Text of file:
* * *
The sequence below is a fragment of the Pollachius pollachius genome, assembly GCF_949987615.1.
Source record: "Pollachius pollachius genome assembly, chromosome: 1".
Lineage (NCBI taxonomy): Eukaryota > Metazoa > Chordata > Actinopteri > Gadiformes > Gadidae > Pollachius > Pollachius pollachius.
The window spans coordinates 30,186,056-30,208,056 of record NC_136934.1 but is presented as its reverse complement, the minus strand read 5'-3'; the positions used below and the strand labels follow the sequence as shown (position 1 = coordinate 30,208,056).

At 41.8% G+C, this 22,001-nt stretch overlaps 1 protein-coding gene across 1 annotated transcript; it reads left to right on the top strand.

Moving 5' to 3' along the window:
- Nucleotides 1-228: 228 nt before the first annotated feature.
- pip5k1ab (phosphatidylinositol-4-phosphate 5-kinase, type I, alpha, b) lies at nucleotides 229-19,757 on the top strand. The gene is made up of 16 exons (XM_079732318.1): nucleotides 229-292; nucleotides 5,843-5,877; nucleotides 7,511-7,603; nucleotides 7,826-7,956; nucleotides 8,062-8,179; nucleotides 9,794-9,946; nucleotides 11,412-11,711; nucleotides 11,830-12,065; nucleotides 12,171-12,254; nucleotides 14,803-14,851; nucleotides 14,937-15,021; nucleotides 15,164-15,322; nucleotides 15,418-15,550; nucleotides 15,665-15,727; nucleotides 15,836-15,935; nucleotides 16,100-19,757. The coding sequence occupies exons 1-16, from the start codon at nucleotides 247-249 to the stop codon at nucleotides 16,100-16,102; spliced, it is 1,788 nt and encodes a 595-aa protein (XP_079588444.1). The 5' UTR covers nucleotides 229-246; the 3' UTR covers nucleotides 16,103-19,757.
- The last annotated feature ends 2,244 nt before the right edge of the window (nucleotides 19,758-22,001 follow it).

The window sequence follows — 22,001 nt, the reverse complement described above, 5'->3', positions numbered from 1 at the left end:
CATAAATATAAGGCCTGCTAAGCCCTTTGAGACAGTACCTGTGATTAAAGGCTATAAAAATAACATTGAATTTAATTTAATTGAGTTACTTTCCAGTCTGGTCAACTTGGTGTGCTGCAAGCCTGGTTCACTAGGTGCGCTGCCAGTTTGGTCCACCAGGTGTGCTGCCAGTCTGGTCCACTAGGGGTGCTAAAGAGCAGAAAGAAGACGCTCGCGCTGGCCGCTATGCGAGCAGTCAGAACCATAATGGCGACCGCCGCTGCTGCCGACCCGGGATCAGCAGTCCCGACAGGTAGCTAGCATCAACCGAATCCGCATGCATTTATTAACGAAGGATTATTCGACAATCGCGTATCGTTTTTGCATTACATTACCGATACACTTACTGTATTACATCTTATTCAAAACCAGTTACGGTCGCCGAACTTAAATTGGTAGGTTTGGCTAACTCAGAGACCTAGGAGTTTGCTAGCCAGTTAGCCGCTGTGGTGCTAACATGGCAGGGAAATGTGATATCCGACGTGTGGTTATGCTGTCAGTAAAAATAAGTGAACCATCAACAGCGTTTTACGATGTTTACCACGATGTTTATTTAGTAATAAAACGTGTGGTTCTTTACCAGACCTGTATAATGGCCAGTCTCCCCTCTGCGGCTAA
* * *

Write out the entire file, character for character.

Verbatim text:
The sequence below is a fragment of the Pollachius pollachius genome, assembly GCF_949987615.1.
Source record: "Pollachius pollachius genome assembly, chromosome: 1".
Lineage (NCBI taxonomy): Eukaryota > Metazoa > Chordata > Actinopteri > Gadiformes > Gadidae > Pollachius > Pollachius pollachius.
The window spans coordinates 30,186,056-30,208,056 of record NC_136934.1 but is presented as its reverse complement, the minus strand read 5'-3'; the positions used below and the strand labels follow the sequence as shown (position 1 = coordinate 30,208,056).

At 41.8% G+C, this 22,001-nt stretch overlaps 1 protein-coding gene across 1 annotated transcript; it reads left to right on the top strand.

Moving 5' to 3' along the window:
- Nucleotides 1-228: 228 nt before the first annotated feature.
- pip5k1ab (phosphatidylinositol-4-phosphate 5-kinase, type I, alpha, b) lies at nucleotides 229-19,757 on the top strand. The gene is made up of 16 exons (XM_079732318.1): nucleotides 229-292; nucleotides 5,843-5,877; nucleotides 7,511-7,603; nucleotides 7,826-7,956; nucleotides 8,062-8,179; nucleotides 9,794-9,946; nucleotides 11,412-11,711; nucleotides 11,830-12,065; nucleotides 12,171-12,254; nucleotides 14,803-14,851; nucleotides 14,937-15,021; nucleotides 15,164-15,322; nucleotides 15,418-15,550; nucleotides 15,665-15,727; nucleotides 15,836-15,935; nucleotides 16,100-19,757. The coding sequence occupies exons 1-16, from the start codon at nucleotides 247-249 to the stop codon at nucleotides 16,100-16,102; spliced, it is 1,788 nt and encodes a 595-aa protein (XP_079588444.1). The 5' UTR covers nucleotides 229-246; the 3' UTR covers nucleotides 16,103-19,757.
- The last annotated feature ends 2,244 nt before the right edge of the window (nucleotides 19,758-22,001 follow it).

The window sequence follows — 22,001 nt, the reverse complement described above, 5'->3', positions numbered from 1 at the left end:
CATAAATATAAGGCCTGCTAAGCCCTTTGAGACAGTACCTGTGATTAAAGGCTATAAAAATAACATTGAATTTAATTTAATTGAGTTACTTTCCAGTCTGGTCAACTTGGTGTGCTGCAAGCCTGGTTCACTAGGTGCGCTGCCAGTTTGGTCCACCAGGTGTGCTGCCAGTCTGGTCCACTAGGGGTGCTAAAGAGCAGAAAGAAGACGCTCGCGCTGGCCGCTATGCGAGCAGTCAGAACCATAATGGCGACCGCCGCTGCTGCCGACCCGGGATCAGCAGTCCCGACAGGTAGCTAGCATCAACCGAATCCGCATGCATTTATTAACGAAGGATTATTCGACAATCGCGTATCGTTTTTGCATTACATTACCGATACACTTACTGTATTACATCTTATTCAAAACCAGTTACGGTCGCCGAACTTAAATTGGTAGGTTTGGCTAACTCAGAGACCTAGGAGTTTGCTAGCCAGTTAGCCGCTGTGGTGCTAACATGGCAGGGAAATGTGATATCCGACGTGTGGTTATGCTGTCAGTAAAAATAAGTGAACCATCAACAGCGTTTTACGATGTTTACCACGATGTTTATTTAGTAATAAAACGTGTGGTTCTTTACCAGACCTGTATAATGGCCAGTCTCCCCTCTGCGGCTAA